Katz ordered to explain gender-separation decision

Transport minister asked why he rejected the recommendations of a c'tee of experts to examine issue of separate seating in public buses.

February 18, 2010 23:24
3 minute read.
A Jerusalem bus. [illustrative]

jerusalem bus comic 311. (photo credit: Rinat Gilboa)

The High Court of Justice on Thursday instructed Transportation Minister Yisrael Katz (Likud) to explain why he did not accept the recommendations of a committee of experts to examine the issue of separate seating for men and women in public buses.

His predecessor, Shaul Mofaz (Kadima), appointed the panel when he was minister.

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Thursday’s decision was handed down by Justices Elyakim Rubinstein, Salim Joubran and Yoram Danziger on a petition filed in 2007 by five Orthodox women and the Israel Religious Action Center of the Progressive (Reform) Movement.

“The committee’s position was based on a broad foundation and was reasoned and detailed,” wrote Rubinstein, the head of the panel. “The minister’s position, I fear, is not sufficiently reasoned either legally or factually.”

The committee recommended that, unlike today, where the gender-separated buses have signs saying “mehadrin,” indicating that haredi leaders expect male and female passengers to sit separately, there should be no signs inside or outside the bus to indicate that fact. The seating must be totally voluntary and the public companies may not intervene to indicate otherwise, the committee wrote.

Although the petition, which was filed in early 2007, was suspended for almost two years while the committee, established on the court’s recommendation and appointed by then-minister of transportation Mofaz, studied the matter, Katz rejected its recommendation.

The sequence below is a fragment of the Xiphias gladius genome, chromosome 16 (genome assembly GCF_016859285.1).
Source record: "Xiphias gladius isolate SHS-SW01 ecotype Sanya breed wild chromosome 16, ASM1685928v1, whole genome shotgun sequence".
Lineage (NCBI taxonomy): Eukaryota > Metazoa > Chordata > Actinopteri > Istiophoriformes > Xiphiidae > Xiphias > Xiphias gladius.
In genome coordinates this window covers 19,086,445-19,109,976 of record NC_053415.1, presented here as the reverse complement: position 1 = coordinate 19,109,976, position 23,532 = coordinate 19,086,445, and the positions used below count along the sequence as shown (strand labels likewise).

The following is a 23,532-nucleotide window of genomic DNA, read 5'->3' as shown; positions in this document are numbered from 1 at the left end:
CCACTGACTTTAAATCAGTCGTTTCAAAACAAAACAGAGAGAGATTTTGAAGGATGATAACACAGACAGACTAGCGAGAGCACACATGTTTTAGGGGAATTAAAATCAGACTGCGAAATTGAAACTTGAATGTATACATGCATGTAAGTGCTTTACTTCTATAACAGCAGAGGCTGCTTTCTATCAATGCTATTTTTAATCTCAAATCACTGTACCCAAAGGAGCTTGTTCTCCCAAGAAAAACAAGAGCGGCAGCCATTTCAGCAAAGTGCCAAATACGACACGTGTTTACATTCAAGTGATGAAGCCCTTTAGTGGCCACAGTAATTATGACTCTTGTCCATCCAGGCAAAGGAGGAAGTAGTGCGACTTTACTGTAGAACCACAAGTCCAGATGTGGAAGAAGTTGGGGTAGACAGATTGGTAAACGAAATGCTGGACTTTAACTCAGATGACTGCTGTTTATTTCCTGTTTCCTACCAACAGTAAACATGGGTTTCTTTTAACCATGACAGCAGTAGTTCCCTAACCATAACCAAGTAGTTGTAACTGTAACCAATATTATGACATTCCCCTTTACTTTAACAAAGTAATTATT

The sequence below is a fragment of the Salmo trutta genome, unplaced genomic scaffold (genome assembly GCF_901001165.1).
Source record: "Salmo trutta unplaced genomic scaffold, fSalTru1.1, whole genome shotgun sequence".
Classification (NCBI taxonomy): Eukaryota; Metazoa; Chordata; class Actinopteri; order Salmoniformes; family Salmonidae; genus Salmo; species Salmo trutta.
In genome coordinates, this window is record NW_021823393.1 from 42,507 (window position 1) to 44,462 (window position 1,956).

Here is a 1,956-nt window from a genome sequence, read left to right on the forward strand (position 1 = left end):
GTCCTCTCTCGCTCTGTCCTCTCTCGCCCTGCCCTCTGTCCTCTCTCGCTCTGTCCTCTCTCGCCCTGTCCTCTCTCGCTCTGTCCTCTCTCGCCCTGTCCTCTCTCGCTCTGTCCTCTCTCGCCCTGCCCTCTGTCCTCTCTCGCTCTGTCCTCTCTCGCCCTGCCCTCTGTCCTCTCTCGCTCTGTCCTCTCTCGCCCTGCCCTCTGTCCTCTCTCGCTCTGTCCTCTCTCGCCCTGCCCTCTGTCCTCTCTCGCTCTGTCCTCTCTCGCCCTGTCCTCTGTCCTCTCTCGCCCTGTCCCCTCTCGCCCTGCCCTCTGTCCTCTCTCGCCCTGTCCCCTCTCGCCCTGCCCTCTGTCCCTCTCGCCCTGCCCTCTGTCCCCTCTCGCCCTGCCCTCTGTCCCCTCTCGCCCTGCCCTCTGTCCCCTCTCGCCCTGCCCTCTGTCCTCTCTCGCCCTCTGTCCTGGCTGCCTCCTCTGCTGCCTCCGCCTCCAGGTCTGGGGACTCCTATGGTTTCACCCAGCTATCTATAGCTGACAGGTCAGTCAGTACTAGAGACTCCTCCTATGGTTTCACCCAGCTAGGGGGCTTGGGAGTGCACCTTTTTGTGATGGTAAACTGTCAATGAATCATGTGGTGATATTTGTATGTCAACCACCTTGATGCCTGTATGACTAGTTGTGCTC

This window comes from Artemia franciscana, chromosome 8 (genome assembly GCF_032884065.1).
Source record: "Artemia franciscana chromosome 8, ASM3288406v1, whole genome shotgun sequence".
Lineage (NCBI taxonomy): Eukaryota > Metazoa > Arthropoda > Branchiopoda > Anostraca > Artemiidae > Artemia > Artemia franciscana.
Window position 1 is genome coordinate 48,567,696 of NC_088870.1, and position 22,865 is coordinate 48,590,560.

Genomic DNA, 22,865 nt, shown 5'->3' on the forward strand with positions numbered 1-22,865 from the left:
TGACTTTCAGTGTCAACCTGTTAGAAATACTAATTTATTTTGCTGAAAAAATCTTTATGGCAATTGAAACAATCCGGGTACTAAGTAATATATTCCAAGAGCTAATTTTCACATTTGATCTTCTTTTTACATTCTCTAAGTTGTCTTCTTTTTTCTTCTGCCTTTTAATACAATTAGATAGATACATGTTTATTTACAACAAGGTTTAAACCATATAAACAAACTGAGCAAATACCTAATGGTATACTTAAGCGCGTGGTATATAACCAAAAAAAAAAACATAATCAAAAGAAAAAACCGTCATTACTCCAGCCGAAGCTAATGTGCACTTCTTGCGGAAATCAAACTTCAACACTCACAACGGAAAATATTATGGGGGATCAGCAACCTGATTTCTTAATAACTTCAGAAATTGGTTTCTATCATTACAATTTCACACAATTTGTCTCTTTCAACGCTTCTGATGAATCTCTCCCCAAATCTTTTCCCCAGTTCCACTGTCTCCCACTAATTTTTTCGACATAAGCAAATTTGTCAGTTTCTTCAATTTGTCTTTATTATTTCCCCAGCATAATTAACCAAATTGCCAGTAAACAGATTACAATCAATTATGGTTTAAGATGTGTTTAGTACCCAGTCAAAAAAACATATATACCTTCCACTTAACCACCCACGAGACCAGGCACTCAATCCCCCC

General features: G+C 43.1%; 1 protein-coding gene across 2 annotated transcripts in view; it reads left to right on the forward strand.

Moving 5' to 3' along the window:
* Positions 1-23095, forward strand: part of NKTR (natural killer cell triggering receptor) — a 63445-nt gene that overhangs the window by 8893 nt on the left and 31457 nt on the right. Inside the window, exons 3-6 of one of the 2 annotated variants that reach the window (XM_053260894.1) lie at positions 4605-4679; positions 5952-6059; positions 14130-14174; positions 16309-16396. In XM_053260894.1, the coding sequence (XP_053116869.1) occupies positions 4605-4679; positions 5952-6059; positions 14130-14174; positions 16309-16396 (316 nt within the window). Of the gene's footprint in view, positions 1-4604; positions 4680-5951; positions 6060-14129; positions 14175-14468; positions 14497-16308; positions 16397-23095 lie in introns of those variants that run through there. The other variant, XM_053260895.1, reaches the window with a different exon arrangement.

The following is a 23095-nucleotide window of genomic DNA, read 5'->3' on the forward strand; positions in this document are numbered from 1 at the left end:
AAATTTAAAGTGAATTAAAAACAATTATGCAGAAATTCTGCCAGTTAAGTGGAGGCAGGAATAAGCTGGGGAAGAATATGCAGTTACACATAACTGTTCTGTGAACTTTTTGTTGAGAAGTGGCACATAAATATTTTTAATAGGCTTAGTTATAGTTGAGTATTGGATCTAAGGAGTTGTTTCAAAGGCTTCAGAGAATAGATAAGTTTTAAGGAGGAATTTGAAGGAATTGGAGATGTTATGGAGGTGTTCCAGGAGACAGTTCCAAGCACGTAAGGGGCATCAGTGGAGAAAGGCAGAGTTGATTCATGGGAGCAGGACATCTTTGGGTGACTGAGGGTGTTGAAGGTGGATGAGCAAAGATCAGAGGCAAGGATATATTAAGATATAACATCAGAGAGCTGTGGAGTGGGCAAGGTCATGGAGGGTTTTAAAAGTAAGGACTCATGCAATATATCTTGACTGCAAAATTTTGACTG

On January 28, he wrote, “The minister believes that the bus companies should be allowed to post signs that provide guidance on how to sit that will include an explanation and a request for the separation of the genders, while at the same time making clear that this is not mandatory.”

Katz recommended that the mehadrin buses continue to operate more or less as they have until now, but added that their operation should be supervised to prevent violence of any kind against female passengers who want to sit in the “men’s section.”

In its show-cause order, the court instructed Katz to explain why he did not want to operate the buses according to the committee’s recommendations.

At the same time, the court issued an interim injunction according to which, until and unless another decision is reached, the mehadrin buses will operate in accordance with the committee’s recommendations.

This means that the buses will not longer indicate in any way that haredi leaders expect men and women to sit separately. On the other hand, passengers will understand this because the buses will continue to run along the same routes and bear the same numbers.

These buses, unlike regular buses, will open both the front and back doors but there will be no indication that women must enter from the back and men from the front.

Bus drivers will not be allowed to intervene in seating arrangement to inform passengers that the bus is gender-separated.

The Ministry of Transportation will establish a system of supervision and enforcement to make certain that passengers riding on the bus do not use force to impose gender separation.

If it should prove to be unfeasible to collect bus fares from passengers boarding these buses from the back doors, or if passengers use force to impose gender separation, the bus operators may cancel the arrangement at any time and demand that all passengers – men and women – board the bus from the front.

Since 1999, the public bus companies have operated a growing number of gender-segregated buses. Today, there are 30 such lines, 23 of them inter-city and seven municipal.

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